Meredith’s death was preventable. As a physician who has helped patients manage their disease of addiction for more than 15 years, it is clear that Meredith for the first time was succeeding in her recovery. The disease that had made her unwelcome in her family had been effectively treated for the first time. She was a victim of a culture of recovery that continues to be challenged to accept the scientific best-practices for managing this disease. Meredith had become unwelcome among her cohort of people in recovery for choosing to manage her disease with medication support. She was stigmatized within a culture of people in recovery.

Stigma is defined as: An attribute, behavior or condition that is socially discrediting. Known to decrease treatment seeking behaviors in individuals with substance use disorders. (Recovery Research Institute 2017)

Those who suffer from substance use disorders experience stigma on many levels. Societal stigma surrounding this disease has been shown to prolong the illness and results in people seeking treatment later than they otherwise might due to fear of discovery, due to fear of judgement by others.  In many countries strict patient confidentiality laws protect the identity of individuals in an attempt to help prospective patients feel safer. However, within the drug and alcohol treatment field change that benefits patients pursuant to the general body of scientific evidence regarding best-practices has continued to be slow.   Out in the rooms, a mixed-bag of old culture and new culture has also been challenged to embrace the required sea-change to save more lives from the terrible opioid epidemic afflicting America.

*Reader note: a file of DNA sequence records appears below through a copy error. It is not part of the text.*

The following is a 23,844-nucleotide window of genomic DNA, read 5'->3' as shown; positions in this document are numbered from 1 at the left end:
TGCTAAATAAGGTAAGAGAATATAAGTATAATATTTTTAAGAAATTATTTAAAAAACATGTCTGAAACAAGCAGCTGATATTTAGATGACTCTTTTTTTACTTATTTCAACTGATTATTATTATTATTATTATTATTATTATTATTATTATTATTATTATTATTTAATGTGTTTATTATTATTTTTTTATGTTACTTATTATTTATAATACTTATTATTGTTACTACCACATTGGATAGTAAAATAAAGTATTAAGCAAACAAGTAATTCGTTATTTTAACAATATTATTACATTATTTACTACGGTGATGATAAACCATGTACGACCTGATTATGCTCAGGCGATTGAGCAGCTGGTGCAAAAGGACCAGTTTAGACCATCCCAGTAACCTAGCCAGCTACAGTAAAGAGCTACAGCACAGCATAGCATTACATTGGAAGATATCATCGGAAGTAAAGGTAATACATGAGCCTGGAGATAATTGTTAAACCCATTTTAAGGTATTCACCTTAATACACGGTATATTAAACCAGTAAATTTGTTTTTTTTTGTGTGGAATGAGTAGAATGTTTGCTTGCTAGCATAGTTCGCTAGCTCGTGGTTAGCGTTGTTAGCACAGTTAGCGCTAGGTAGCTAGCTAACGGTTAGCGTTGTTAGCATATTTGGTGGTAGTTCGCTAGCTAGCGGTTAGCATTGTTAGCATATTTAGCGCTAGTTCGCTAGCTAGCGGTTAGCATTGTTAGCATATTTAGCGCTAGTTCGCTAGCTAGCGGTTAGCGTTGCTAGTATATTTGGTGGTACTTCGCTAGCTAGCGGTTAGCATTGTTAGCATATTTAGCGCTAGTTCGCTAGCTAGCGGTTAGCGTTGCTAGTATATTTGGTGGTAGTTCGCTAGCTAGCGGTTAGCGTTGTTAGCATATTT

Thankfully, through the voices of patients in successful recovery and the leadership of individuals within the addiction treatment field, science is empowering more patients to achieve success. Patients have expanding access to individualized treatment plans. Patients and families are empowered to ask questions informed by the scientific data. The best practices represent clinical research informed by leaders in this field from an international scope as this disease is unfortunately ubiquitous to the human condition.

A compelling study by R.E. Clark et. al. from 2015 illustrates the prevalence of relapse and the total cost of care among Medicaid patients with opioid use disorder treated with behavioral-health interventions only, or treated with medication support.  Inspection of the results reveal a 50% probability month-over-month in the probability of opioid relapse compared to roughly 5-6% for patients receiving medication support. In short, medication support conferred ten times the likelihood of remaining abstinent from opioids beginning in the first month of treatment. The treatment effect remains comparable over much of the next 36 months in this cohort study. All patients deserve access to the path which offers the greatest potential for success.

Patient choice and a diversity of treatment options leading to an improvement in access to individualized care represents the future of addiction treatment. Inclusivity as opposed to exclusivity in treatment centers and fellowship groups recognizing that everyone who works within this field desires the same outcome for their patients, success in long-term recovery. Freedom to recover without stigma associated with how a person chooses to recover.

In America, I am grateful to see policy makers, insurance companies and clinical programs working together to help more patients achieve success in their recovery from substance use disorders. This is Real leadership in the face of the opioid epidemic.